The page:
Native Hawaiian community and Maui labor leader Perry Artates resigned last week from his post as a Hawaiian Homes Commission member after pleading guilty to federal wire fraud and false loan application charges in June, according to state officials and federal court documents.
"The governor has received and accepted the letter of resignation that Mr. Artates sent on Tuesday," Louise Kim McCoy, Gov. Neil Abercrombie's press secretary, told The Maui News on Friday.
While the governor had not asked for Artates' resignation prior to receiving it - in fact, he had not known about the federal charges against Artates until the day he received the resignation - there are certain statutes that require public officials to vacate their positions if found guilty of federal charges, McCoy said.
The federal case against Artates and his wife, Ronnette Artates, stemmed from a real estate transaction in February 2007. According to a 2012 indictment, Ronnette Artates had negotiated a deal with a couple who was facing foreclosure of their home in Makawao.
Ronnette Artates had offered to have her husband, Perry, buy the house and allow the couple to continue to live there for six months while paying rent, and then allow them to buy back the house once their financial situation improved.
To finance the purchase, the Artateses decided to seek a loan for 100 percent of the sale amount, but such a loan was only available to owner occupants. Knowing this, Ronnette Artates, a licensed real estate agent at the time, allowed her husband to fill out a loan application in which he falsely certified his intention to reside in the property, even though he did not intend to live there, according to the plea agreement filed in June.
Federal agents indicted Perry and Ronnette Artates on charges of conspiracy, wire fraud and making a false loan application in 2012.
The couple pleaded guilty to reduced charges in June. Each could face a maximum of five years in prison, a fine up to $250,000 and three years of probation.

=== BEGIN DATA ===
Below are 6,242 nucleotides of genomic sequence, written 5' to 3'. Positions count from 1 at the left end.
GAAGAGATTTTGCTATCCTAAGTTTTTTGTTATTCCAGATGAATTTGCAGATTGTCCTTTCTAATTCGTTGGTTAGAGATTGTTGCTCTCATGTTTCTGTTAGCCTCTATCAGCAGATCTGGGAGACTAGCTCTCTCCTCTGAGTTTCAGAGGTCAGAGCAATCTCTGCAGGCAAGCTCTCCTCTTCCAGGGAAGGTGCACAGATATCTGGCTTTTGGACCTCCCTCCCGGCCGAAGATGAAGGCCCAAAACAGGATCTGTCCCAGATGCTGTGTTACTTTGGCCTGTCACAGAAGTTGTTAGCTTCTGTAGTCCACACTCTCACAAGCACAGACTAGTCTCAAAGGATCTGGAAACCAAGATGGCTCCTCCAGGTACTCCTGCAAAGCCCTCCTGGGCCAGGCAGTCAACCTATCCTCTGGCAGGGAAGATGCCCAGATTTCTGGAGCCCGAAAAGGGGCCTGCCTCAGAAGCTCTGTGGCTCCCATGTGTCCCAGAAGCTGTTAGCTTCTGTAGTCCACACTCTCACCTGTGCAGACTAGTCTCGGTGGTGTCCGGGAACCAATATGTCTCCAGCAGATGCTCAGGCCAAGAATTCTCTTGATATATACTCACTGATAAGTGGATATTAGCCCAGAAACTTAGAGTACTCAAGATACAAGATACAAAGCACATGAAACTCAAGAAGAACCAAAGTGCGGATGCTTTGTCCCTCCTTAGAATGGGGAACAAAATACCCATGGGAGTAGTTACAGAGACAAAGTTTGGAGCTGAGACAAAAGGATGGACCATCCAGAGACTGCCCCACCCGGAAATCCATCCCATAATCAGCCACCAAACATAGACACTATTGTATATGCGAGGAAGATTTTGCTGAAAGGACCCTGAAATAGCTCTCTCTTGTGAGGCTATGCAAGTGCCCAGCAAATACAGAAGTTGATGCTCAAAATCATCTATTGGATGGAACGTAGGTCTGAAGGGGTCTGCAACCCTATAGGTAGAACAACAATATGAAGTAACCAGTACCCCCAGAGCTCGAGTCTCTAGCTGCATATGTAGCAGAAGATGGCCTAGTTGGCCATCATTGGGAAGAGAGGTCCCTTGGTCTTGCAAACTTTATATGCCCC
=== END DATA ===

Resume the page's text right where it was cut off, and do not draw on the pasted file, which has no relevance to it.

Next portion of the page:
Sentencing hearings are scheduled for Sept. 23.
"It's not like he was denying having done this, but this is not Wall Street, they (the feds) caught low-hanging fruit," Perry Artates' attorney Philip Lowenthal said Friday.
"He (Perry) has been a very positive person in the community. He's very remorseful that this happened because his life has been dedicated to the community, and this makes it more difficult to serve the community, and we all lose for that," Lowenthal said. "But he did what he did, and he got caught. It was a mistake."
Lowenthal also noted that "the statutes call for astronomical sentences," but he doubted that the judge would impose the full extent of the law, especially because "it doesn't seem like anyone lost money from this."
The Hawaiian Homes Commission did not return phone requests for comment on Friday. The Department of Hawaiian Home Lands' website lists Artates among past commissioners, showing he resigned this month. His term was supposed to end in 2015.
In light of Artates' resignation, as well as the absence of three other commissioners, a special meeting scheduled for Wednesday morning was canceled because of a lack of quorum.
Born and raised on Maui, Artates was appointed as a Hawaiian Homes commissioner in 2007 by then-Gov. Linda Lingle. Abercrombie reappointed him to a four-year term in 2011.
The nine members of the commission, each appointed by the governor with the advice and consent of the Senate, oversee the Department of Hawaiian Home Lands. The department manages state land set aside for Native Hawaiians.
Artates also served for nearly 20 years as the executive director of the Hawaii Operating Engineers Stabilization Fund, which lobbies for union-backed legislation related to construction and development. According to local union members, he retired earlier this year.
Artates' biography on the DHHL website said he served for six years as chairman of the Waiohuli Hawaiian Homesteaders Association.
* Eileen Chao can be reached at firstname.lastname@example.org.